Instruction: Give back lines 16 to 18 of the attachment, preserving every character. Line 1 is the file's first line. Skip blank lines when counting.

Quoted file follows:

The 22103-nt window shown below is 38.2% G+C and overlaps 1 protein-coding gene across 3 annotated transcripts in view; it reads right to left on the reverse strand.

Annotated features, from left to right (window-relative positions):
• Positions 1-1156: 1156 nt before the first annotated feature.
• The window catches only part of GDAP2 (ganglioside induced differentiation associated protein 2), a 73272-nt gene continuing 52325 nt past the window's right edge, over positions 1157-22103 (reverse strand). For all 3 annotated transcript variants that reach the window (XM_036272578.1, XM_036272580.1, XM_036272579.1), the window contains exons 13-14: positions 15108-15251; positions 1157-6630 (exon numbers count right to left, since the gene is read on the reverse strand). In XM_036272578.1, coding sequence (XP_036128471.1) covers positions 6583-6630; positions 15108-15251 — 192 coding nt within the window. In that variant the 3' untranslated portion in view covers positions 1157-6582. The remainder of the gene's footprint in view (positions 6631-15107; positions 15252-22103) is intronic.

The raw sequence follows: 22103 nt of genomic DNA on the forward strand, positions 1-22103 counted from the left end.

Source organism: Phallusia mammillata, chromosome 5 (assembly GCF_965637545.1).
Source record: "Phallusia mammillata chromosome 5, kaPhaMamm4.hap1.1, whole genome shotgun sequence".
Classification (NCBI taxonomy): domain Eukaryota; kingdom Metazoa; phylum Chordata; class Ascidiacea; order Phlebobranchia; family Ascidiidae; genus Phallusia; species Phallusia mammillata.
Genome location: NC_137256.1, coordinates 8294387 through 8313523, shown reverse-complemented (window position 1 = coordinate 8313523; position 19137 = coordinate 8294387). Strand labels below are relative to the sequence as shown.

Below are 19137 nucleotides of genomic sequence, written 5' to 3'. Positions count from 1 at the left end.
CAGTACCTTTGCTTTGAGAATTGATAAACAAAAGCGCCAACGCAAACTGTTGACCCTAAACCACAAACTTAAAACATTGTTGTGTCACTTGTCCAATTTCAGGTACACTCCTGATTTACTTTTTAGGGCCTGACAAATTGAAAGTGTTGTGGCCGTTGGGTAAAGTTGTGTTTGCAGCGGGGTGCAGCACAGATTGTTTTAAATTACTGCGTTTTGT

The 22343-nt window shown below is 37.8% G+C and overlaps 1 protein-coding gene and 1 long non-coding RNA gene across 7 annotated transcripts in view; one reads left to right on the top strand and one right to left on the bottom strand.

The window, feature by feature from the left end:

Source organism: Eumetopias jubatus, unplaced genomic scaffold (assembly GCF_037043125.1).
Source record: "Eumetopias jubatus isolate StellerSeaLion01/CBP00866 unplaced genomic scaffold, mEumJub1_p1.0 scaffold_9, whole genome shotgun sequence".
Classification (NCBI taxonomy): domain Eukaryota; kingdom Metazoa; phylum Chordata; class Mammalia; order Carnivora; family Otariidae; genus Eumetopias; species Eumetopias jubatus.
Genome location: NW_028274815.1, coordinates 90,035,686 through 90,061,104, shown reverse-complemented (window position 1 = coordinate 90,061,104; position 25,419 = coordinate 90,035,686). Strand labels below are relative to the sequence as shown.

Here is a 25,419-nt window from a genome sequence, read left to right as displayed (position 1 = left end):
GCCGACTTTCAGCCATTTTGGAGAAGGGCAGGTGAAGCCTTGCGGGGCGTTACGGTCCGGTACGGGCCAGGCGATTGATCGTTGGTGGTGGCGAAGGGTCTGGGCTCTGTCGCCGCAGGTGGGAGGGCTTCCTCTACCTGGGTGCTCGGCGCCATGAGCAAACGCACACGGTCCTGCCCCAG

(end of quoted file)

Classification (NCBI taxonomy): domain Eukaryota; kingdom Metazoa; phylum Chordata; class Mammalia; order Carnivora; family Otariidae; genus Eumetopias; species Eumetopias jubatus.
Genome location: NW_028274815.1, coordinates 90,035,686 through 90,061,104, shown reverse-complemented (window position 1 = coordinate 90,061,104; position 25,419 = coordinate 90,035,686). Strand labels below are relative to the sequence as shown.

Here is a 25,419-nt window from a genome sequence, read left to right as displayed (position 1 = left end):